Sunday, September 07, 2008

Mt Sorrow

Mt Sorrow seen from the intersection of Camelot Close and Nicole Drive

I've been living on the lower slopes of Mount Sorrow for nearly four months. Despite being in its shadow, and looking up every day at it, or at least its near constant cloud cover, I only made my first attempt to climb it yesterday. I started getting more interested in Mt Sorrow a couple of weeks ago when I started hearing rumours of a big slip from one of the ridges down on the other side of the valley from the Rainforest Hideaway.

Strangler Fig tangling across the track
Once Mt Sorrow was more prominent in my consciousness, the weather became drier and I found myself craving more in-depth rainforest immersion, I began planning how I would tackle it. Its a difficult steep climb, not for the faint-hearted or unfit and can be dangerous is bad conditions. I went alone so I could go as slowly as I needed to, without getting pulled along with anyone else's greater goal orientation.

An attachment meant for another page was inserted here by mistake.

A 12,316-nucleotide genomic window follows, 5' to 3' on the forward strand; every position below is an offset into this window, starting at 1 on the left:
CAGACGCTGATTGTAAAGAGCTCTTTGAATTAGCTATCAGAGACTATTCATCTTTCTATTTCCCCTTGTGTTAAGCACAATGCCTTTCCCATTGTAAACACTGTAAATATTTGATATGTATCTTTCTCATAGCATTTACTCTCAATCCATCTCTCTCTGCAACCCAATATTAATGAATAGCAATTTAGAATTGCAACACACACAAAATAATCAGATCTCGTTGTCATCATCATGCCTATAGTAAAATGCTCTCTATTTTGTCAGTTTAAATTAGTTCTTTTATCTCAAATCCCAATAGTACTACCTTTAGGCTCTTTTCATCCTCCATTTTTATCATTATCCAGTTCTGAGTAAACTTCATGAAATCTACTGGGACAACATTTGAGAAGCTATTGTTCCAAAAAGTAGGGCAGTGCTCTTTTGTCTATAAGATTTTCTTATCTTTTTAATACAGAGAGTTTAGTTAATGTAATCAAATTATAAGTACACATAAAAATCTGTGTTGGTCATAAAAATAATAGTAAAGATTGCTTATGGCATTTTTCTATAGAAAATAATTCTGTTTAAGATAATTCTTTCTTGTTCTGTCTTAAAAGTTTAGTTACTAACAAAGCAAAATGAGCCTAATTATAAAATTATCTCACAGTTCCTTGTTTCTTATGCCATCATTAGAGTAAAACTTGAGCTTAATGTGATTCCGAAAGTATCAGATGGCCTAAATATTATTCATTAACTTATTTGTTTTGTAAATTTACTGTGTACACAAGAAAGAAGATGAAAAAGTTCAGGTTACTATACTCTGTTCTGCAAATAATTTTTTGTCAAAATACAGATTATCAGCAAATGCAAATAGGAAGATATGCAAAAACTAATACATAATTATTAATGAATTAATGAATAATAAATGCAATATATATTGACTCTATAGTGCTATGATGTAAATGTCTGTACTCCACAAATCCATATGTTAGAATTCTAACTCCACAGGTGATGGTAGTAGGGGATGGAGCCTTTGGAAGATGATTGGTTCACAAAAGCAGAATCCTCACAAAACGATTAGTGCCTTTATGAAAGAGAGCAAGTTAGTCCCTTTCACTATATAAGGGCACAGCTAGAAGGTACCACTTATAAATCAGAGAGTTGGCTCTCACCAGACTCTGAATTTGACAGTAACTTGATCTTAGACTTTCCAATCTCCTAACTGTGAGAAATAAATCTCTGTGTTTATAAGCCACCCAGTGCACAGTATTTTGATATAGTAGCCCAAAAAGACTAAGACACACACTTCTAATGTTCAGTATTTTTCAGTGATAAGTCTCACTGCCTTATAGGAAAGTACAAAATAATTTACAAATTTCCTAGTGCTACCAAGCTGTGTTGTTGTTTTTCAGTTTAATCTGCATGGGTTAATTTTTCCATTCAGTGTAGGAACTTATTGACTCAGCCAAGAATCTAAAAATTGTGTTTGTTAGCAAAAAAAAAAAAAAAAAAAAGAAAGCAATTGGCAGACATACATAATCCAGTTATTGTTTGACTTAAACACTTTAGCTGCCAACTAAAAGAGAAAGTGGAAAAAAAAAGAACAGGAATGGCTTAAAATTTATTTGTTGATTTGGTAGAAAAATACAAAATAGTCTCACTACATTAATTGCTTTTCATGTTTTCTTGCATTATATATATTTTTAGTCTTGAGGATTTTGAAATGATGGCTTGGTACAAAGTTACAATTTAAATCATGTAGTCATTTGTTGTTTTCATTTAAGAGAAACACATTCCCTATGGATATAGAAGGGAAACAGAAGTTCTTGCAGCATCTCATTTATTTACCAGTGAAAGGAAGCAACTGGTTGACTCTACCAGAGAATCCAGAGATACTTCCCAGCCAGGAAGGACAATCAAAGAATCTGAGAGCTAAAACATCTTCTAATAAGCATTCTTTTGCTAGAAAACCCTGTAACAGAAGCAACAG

I had a lovely time once I was on my way, as I didn't bother pushing myself to go fast or very far, and turned back after 2 1/2 hours as planned, even though I was only about 2/3 of the way up. The highest point I got to happened to offer a rare glimpse of the view beyond the dense canopy. With my binoculars I looked down on the tiny settlement of Cape Tribulation, and even recognised a couple of the cabins at the Cape Tribulation Farmstay. So I did better than the other walkers I met on the track who got to the lookout at the top and couldn't see anything because of the heavy cloud cover.

Taking lots of photos was a good excuse for frequent stops, but in the dim light (and with the shakes from hard climbing) only two of my pictures came out any good. Still, for those who will never even get to attempt a climb of Mt Sorrow, these will have to do you.

Ruffly fungi covering several fallen logs like a collapsed wedding dress. Each ruffle is about as big as my thumb.

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